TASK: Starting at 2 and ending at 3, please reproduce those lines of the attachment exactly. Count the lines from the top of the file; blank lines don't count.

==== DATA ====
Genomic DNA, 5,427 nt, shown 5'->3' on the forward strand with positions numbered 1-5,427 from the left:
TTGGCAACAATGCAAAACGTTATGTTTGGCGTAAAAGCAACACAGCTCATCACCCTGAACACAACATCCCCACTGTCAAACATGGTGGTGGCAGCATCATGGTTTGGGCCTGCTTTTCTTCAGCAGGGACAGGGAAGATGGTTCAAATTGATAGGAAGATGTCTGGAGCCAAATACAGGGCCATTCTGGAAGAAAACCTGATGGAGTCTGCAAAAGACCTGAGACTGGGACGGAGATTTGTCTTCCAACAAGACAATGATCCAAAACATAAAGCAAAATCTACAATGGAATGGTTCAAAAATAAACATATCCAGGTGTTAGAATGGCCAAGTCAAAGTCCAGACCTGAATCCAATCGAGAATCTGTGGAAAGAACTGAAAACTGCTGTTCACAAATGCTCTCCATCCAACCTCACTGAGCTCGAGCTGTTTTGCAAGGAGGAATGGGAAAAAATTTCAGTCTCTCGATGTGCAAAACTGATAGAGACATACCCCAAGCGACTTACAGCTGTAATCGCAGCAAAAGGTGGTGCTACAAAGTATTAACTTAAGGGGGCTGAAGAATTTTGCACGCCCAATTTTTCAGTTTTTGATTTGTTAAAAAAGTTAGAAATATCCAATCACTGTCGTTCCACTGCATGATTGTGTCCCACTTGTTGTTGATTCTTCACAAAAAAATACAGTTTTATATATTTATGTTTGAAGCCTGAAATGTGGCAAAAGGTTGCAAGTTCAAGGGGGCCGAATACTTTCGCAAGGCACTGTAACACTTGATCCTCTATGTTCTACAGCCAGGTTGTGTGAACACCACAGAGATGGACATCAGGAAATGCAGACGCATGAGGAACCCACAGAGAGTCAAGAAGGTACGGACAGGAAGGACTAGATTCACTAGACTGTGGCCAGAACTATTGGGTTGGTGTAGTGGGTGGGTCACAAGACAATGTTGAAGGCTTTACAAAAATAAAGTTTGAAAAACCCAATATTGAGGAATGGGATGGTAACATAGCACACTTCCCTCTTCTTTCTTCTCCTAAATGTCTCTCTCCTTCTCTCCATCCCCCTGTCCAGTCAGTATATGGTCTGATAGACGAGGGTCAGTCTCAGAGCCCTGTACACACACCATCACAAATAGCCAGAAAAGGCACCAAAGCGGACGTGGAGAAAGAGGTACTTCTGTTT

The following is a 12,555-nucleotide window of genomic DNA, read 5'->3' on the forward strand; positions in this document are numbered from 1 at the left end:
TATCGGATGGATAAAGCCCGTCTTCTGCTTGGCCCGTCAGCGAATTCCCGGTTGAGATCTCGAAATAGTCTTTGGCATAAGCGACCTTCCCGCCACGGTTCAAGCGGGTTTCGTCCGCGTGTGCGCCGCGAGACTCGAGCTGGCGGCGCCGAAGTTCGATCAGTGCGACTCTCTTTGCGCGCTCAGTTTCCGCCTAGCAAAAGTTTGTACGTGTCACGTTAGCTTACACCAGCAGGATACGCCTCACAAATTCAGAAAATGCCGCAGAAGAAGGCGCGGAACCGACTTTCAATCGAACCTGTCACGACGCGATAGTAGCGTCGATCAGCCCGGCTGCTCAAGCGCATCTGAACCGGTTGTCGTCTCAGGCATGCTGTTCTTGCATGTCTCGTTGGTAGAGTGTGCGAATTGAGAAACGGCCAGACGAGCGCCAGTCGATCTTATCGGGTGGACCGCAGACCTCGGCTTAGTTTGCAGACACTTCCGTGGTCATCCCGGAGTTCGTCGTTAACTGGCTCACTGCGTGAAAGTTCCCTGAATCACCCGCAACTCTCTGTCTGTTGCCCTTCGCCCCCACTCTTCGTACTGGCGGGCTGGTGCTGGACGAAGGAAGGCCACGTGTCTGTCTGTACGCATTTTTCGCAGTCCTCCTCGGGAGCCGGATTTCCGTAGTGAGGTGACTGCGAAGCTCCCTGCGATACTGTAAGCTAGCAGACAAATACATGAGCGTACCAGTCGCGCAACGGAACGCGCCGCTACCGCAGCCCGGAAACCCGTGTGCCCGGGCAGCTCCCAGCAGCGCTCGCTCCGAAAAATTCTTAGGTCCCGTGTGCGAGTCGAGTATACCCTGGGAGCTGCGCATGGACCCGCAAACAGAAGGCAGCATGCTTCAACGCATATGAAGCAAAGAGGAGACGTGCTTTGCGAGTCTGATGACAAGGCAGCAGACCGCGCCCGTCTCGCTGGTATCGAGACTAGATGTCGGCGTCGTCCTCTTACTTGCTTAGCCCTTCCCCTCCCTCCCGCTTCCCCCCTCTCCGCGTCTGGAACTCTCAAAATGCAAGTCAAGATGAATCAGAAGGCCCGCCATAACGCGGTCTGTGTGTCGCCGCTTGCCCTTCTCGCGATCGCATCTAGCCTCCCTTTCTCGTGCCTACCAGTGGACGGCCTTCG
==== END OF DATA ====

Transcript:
TTGGCAACAATGCAAAACGTTATGTTTGGCGTAAAAGCAACACAGCTCATCACCCTGAACACAACATCCCCACTGTCAAACATGGTGGTGGCAGCATCATGGTTTGGGCCTGCTTTTCTTCAGCAGGGACAGGGAAGATGGTTCAAATTGATAGGAAGATGTCTGGAGCCAAATACAGGGCCATTCTGGAAGAAAACCTGATGGAGTCTGCAAAAGACCTGAGACTGGGACGGAGATTTGTCTTCCAACAAGACAATGATCCAAAACATAAAGCAAAATCTACAATGGAATGGTTCAAAAATAAACATATCCAGGTGTTAGAATGGCCAAGTCAAAGTCCAGACCTGAATCCAATCGAGAATCTGTGGAAAGAACTGAAAACTGCTGTTCACAAATGCTCTCCATCCAACCTCACTGAGCTCGAGCTGTTTTGCAAGGAGGAATGGGAAAAAATTTCAGTCTCTCGATGTGCAAAACTGATAGAGACATACCCCAAGCGACTTACAGCTGTAATCGCAGCAAAAGGTGGTGCTACAAAGTATTAACTTAAGGGGGCTGAAGAATTTTGCACGCCCAATTTTTCAGTTTTTGATTTGTTAAAAAAGTTAGAAATATCCAATCACTGTCGTTCCACTGCATGATTGTGTCCCACTTGTTGTTGATTCTTCACAAAAAAATACAGTTTTATATATTTATGTTTGAAGCCTGAAATGTGGCAAAAGGTTGCAAGTTCAAGGGGGCCGAATACTTTCGCAAGGCACTGTAACACTTGATCCTCTATGTTCTACAGCCAGGTTGTGTGAACACCACAGAGATGGACATCAGGAAATGCAGACGCATGAGGAACCCACAGAGAGTCAAGAAGGTACGGACAGGAAGGACTAGATTCACTAGACTGTGGCCAGAACTATTGGGTTGGTGTAGTGGGTGGGTCACAAGACAATGTTGAAGGCTTTACAAAAATAAAGTTTGAAAAACCCAATATTGAGGAATGGGATGGTAACATAGCACACTTCCCTCTTCTTTCTTCTCCTAAATGTCTCTCTCCTTCTCTCCATCCCCCTGTCCAGTCAGTATATGGTCTGATAGACGAGGGTCAGTCTCAGAGCCCTGTACACACACCATCACAAATAGCCAGAAAAGGCACCAAAGCGGACGTGGAGAAAGAGGTACTTCTGTTT

The following is a 12,555-nucleotide window of genomic DNA, read 5'->3' on the forward strand; positions in this document are numbered from 1 at the left end: